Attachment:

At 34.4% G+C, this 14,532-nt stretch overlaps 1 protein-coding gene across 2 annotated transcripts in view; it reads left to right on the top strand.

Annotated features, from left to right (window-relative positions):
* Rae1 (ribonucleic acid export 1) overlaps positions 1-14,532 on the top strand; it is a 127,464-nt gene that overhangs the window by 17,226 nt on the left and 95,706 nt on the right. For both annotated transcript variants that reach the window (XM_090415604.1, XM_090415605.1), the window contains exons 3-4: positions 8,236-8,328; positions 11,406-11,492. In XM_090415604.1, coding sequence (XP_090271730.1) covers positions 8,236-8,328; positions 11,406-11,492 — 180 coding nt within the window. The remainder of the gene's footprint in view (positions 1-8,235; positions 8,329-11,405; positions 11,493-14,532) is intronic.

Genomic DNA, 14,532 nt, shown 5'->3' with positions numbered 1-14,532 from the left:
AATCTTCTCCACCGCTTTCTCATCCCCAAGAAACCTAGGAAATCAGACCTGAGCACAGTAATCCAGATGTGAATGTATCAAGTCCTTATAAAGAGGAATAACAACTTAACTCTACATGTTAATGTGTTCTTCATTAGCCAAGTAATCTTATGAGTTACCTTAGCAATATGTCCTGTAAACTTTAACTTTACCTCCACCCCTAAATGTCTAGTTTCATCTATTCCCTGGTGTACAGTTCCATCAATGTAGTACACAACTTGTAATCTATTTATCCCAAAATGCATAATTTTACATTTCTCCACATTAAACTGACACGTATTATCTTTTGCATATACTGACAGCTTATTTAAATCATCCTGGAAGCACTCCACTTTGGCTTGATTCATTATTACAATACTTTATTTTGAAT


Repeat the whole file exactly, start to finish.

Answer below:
At 34.4% G+C, this 14,532-nt stretch overlaps 1 protein-coding gene across 2 annotated transcripts in view; it reads left to right on the top strand.

Annotated features, from left to right (window-relative positions):
* Rae1 (ribonucleic acid export 1) overlaps positions 1-14,532 on the top strand; it is a 127,464-nt gene that overhangs the window by 17,226 nt on the left and 95,706 nt on the right. For both annotated transcript variants that reach the window (XM_090415604.1, XM_090415605.1), the window contains exons 3-4: positions 8,236-8,328; positions 11,406-11,492. In XM_090415604.1, coding sequence (XP_090271730.1) covers positions 8,236-8,328; positions 11,406-11,492 — 180 coding nt within the window. The remainder of the gene's footprint in view (positions 1-8,235; positions 8,329-11,405; positions 11,493-14,532) is intronic.

Genomic DNA, 14,532 nt, shown 5'->3' with positions numbered 1-14,532 from the left:
AATCTTCTCCACCGCTTTCTCATCCCCAAGAAACCTAGGAAATCAGACCTGAGCACAGTAATCCAGATGTGAATGTATCAAGTCCTTATAAAGAGGAATAACAACTTAACTCTACATGTTAATGTGTTCTTCATTAGCCAAGTAATCTTATGAGTTACCTTAGCAATATGTCCTGTAAACTTTAACTTTACCTCCACCCCTAAATGTCTAGTTTCATCTATTCCCTGGTGTACAGTTCCATCAATGTAGTACACAACTTGTAATCTATTTATCCCAAAATGCATAATTTTACATTTCTCCACATTAAACTGACACGTATTATCTTTTGCATATACTGACAGCTTATTTAAATCATCCTGGAAGCACTCCACTTTGGCTTGATTCATTATTACAATACTTTATTTTGAAT